Steve Pomeranz: Let’s just start with Portugal. What’s so special about this place?
Kathleen Peddicord: Portugal is the unsung jewel of Europe. Americans thinking about going to Europe think about France, Italy, maybe Spain, maybe Ireland, which is today, pretty expensive. Few people think about Portugal. It’s kind of ignored, which I think has benefits. It’s less developed, it’s less crowded, it’s less touristy, and it’s way less expensive as a result of being kind of ignored. It also has a beautiful and very long coast line, the best weather in Europe, the best beaches in Europe, more sunny days than any other place in Europe and it has, along this long Algarve coast, lots of really interesting, and sometimes historic, going back to the middle ages. That’s the other thing, you’ve got this beautiful, coastal situation with centuries of history behind it. Calvario is a great beach town that has … It’s kind of an upper-crusty, an upscale beach town, which is great from an amenities point of view on services, but at a bargain price for anywhere in the world to be thinking of a high-class beach destination. The budget I propose is $1,150 a month.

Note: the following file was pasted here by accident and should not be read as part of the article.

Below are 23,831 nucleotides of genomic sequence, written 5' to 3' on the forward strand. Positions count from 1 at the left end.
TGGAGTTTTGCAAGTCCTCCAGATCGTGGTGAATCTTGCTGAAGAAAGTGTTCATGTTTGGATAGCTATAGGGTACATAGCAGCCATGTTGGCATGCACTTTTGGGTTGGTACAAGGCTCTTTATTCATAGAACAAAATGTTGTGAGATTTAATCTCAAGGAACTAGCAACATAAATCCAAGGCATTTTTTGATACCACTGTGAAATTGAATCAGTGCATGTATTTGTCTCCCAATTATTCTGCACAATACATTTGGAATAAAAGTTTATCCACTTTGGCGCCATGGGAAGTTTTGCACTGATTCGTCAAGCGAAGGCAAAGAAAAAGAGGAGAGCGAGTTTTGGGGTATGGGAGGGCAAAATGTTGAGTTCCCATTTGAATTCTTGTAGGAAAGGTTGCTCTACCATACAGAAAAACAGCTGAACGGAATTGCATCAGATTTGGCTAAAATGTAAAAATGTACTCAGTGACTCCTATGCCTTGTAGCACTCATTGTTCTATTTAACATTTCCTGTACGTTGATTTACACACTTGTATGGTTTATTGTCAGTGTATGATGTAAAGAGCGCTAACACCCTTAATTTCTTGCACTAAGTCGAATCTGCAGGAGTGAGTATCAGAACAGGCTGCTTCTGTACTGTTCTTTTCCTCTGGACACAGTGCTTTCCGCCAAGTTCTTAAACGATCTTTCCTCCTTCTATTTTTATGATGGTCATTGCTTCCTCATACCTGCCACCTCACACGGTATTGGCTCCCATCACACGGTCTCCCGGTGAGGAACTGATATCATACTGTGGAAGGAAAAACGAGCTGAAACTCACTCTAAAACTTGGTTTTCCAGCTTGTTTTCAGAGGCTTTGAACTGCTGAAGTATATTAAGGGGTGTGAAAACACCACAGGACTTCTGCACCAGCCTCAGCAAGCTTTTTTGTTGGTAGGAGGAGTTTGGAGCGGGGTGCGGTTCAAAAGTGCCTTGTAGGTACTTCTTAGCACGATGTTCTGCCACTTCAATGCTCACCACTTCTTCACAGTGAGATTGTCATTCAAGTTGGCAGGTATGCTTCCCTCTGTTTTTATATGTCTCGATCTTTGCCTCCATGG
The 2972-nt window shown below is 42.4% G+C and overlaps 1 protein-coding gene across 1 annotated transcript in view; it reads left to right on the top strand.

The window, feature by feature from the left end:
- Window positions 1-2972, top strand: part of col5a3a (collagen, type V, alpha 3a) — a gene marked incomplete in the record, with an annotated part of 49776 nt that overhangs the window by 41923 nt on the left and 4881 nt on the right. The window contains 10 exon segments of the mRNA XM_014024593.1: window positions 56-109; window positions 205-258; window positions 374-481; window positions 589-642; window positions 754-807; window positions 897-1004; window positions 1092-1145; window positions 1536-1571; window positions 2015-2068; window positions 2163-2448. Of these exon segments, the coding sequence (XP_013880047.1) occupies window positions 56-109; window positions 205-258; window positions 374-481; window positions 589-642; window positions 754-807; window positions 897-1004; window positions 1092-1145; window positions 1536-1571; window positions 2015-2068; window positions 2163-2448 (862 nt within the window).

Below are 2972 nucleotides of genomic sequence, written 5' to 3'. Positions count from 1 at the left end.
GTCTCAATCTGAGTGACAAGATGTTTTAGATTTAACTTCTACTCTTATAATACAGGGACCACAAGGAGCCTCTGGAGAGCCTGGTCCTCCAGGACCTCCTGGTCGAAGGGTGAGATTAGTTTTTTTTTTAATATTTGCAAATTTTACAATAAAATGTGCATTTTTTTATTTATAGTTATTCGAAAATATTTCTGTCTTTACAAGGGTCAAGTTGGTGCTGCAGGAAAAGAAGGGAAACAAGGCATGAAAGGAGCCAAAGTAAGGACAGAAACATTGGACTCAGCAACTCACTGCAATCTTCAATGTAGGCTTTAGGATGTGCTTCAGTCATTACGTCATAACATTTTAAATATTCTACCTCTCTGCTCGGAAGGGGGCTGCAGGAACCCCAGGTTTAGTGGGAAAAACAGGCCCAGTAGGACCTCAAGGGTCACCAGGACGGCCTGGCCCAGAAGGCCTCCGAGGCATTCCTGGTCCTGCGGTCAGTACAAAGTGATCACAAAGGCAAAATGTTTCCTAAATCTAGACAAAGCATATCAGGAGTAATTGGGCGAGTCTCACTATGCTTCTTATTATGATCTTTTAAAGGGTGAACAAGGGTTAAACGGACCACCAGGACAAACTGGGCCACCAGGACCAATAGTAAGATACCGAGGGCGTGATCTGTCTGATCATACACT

Steve Pomeranz: That’s amazing. These are amazing amounts considering what it costs to live in the US, and from the way you describe it, which is really beautifully…these sound like incredibly attractive places to live. My guest is Kathy Peddicord and, Kathy, what website can people reach you at?
Kathleen Peddicord: At liveandinvestoverseas.com. I do a free daily e-letter and they can sign up and that’s a great way to start thinking about these ideas.
Steve Pomeranz: Okay, and don’t forget to hear more about Kathy, to hear this interview again, and to even see this transcript or a summary of this interview, don’t forget to join the conversation at stevepomeranz.com. Thanks so much, Kathy.
Kathleen Peddicord: Thank you, great to talk to you.